June 5, 2014 / continuous improvement, lean manufacturing, LIT, maintaining talent, operator training, productivity
As the manufacturing industry evolves and the dynamics of the market change, many companies are adjusting their lean strategies. Metal service centers that “got lean” years ago are focusing on continuous improvement, and a growing number of high-mix, low-volume operations are tweaking traditional lean methodologies to fit their specific situation. In fact, this article from the Harvard Business Review actually criticizes traditional lean methods and suggests that today’s companies should be nuancing their approaches.
While lean strategies are shifting, most experts agree that creating a lean culture is a critical aspect of any successful implementation. Unfortunately, many companies fail to understand this basic principle. Oftentimes, manufacturers treat a lean initiative as a one-time project, and as a result, aren’t able to achieve sustainable results. As most experts would attest, lean is not an event; it’s a culture change.
Of course, creating culture change within an organization is not nearly as simple as it sounds. According to PEXNetwork.com, a peer-to-peer network of companies focused on operational excellence, “most lean implementation failures are not due to failure to grasp lean tools and techniques, but a failure of change management.”
Below are a few resources we’ve gathered to get you thinking about what makes up a lean culture and, even more so, how you can create it:
- Understand your culture. Before attempting to make any changes, managers should first understand what defines their company culture. This blog post from author and lean management expert Lawrence Miller lists seven “levers” that makeup an organization’s culture as well as specific examples of what those levers look like in a successful lean organization.
- Focus on the customer. While many companies think that change starts by looking within, this article talks about creating a lean culture from the “outside-in.” The article lists four essentials to building a lean culture, starting with looking at your organization from your customers’ perspective (the “outside”). In addition, the article suggests that managers “make the customer everyone’s business.”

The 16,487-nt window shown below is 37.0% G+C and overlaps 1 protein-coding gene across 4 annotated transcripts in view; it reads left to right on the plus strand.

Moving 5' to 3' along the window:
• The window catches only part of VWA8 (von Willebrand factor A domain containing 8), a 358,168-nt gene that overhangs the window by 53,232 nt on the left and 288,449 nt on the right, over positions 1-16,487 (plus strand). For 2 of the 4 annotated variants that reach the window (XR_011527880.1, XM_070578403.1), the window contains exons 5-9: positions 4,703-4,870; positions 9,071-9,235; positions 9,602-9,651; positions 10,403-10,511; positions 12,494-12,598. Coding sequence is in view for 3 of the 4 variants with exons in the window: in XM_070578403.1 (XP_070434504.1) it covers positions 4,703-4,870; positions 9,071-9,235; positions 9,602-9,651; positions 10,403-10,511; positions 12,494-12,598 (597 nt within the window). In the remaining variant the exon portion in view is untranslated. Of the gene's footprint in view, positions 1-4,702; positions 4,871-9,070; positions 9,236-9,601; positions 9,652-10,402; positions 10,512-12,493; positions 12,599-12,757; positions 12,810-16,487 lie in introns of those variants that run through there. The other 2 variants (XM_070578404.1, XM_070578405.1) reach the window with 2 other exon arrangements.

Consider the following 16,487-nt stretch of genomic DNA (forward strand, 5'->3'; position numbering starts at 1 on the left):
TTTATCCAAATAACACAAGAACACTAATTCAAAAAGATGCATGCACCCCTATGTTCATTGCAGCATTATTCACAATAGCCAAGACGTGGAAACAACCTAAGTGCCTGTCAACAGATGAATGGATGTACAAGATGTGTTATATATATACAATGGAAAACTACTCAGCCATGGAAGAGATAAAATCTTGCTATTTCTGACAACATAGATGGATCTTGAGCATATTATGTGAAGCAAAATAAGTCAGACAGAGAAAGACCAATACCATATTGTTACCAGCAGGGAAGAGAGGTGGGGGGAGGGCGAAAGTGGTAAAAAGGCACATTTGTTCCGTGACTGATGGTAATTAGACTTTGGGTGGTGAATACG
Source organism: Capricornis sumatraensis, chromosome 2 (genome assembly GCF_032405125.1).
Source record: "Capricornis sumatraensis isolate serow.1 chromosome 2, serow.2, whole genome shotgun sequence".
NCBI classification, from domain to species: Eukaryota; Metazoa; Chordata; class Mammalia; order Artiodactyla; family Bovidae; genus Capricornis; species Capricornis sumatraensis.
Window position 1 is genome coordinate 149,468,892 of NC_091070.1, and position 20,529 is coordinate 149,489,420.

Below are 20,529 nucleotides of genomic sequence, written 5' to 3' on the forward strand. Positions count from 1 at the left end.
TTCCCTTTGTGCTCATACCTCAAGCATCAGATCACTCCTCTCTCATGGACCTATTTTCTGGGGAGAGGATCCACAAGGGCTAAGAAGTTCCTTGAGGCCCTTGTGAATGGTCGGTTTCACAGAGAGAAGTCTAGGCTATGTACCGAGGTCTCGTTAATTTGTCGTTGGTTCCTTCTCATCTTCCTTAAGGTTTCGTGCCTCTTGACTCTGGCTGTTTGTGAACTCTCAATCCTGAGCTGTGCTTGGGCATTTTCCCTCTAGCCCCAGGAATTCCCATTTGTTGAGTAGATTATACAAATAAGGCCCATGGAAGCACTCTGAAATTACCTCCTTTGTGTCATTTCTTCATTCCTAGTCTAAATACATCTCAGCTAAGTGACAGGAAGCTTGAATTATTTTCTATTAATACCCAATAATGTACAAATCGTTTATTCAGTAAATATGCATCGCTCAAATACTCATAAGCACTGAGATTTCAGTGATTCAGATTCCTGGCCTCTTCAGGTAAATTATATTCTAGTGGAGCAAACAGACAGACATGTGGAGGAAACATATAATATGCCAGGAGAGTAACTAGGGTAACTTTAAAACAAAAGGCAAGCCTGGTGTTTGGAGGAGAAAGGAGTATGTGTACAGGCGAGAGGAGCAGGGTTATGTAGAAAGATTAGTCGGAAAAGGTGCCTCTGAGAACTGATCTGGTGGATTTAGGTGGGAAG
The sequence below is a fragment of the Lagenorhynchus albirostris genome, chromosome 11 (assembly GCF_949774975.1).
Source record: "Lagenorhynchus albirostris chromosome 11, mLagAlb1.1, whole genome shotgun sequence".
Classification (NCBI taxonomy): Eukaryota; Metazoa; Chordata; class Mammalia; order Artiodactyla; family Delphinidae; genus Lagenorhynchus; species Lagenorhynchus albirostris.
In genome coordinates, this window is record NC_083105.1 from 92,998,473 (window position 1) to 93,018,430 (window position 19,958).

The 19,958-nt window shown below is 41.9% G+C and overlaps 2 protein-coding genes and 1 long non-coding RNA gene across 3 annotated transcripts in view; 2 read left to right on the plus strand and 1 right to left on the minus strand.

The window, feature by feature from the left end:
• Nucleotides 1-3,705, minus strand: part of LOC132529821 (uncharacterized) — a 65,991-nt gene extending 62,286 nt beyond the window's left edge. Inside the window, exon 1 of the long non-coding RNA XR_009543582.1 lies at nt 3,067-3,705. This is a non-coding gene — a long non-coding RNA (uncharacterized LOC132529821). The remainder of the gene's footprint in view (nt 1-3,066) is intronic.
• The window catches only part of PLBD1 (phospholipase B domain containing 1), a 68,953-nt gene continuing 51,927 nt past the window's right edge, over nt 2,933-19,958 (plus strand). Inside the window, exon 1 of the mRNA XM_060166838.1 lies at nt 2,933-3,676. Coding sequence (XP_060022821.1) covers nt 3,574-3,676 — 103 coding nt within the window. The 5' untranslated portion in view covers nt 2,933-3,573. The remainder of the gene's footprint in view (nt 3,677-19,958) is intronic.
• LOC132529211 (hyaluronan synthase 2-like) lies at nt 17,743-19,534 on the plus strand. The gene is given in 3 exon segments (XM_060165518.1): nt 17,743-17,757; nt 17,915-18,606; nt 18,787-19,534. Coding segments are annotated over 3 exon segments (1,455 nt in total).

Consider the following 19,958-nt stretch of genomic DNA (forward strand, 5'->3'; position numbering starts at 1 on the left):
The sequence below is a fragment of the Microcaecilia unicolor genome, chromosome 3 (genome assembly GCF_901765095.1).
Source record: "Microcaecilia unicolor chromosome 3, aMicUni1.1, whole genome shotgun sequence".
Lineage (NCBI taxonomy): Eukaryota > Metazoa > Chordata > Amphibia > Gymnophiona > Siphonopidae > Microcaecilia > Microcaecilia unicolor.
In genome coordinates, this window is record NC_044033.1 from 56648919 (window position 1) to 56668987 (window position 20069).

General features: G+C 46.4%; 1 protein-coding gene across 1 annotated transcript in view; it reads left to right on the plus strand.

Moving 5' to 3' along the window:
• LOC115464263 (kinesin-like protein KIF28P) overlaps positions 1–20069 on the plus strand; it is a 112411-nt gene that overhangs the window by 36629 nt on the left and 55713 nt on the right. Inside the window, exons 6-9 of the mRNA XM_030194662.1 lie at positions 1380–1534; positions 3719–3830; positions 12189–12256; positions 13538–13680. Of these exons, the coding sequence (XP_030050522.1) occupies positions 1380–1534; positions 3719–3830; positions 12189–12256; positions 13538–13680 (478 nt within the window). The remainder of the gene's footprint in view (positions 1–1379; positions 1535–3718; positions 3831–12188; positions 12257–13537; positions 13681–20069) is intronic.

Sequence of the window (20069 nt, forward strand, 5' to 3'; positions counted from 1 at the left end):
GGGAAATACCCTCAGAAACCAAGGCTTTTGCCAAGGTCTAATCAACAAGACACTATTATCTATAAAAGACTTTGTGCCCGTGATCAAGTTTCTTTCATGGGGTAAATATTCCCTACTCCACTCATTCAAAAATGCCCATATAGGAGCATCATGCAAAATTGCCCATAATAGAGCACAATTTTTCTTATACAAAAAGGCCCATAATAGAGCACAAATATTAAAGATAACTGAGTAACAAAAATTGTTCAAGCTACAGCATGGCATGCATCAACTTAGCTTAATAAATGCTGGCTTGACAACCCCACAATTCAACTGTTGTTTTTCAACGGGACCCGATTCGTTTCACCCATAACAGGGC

- Follow-up is key. Many companies undergo “kaizen” or continuous improvement events to achieve change within their operation. However, as an article from the Association of Manufacturing Excellence argues, many managers fail to follow-up on these initiatives and, therefore, are unable to achieve the cultural shifts necessary to promote continuous improvement. “By introducing a robust means of follow-up, you can improve the speed by which change is integrated, and ensure an effective cultural shift is both supported and nurtured,” the article states. Check out a reprint of the article here to read about common kaizen mistakes, as well as three action items that promote cultural change.
- Engage Employees. People will naturally resist change; however, they are more likely to jump on board if they are involved in the process. As this white paper from LIT notes, the so-called “magic” happens on the shop floor when an operator or process area becomes committed to their operation and, more importantly, takes pride in hitting company goals. However, this type of operator “buy in” requires both communication and accountability. It also requires managers to build a bridge between what is decided in the executive offices and what is happening on the manufacturing floor. One lean strategy to accomplish this is to take a Gemba walk, which you can read about in more detail here.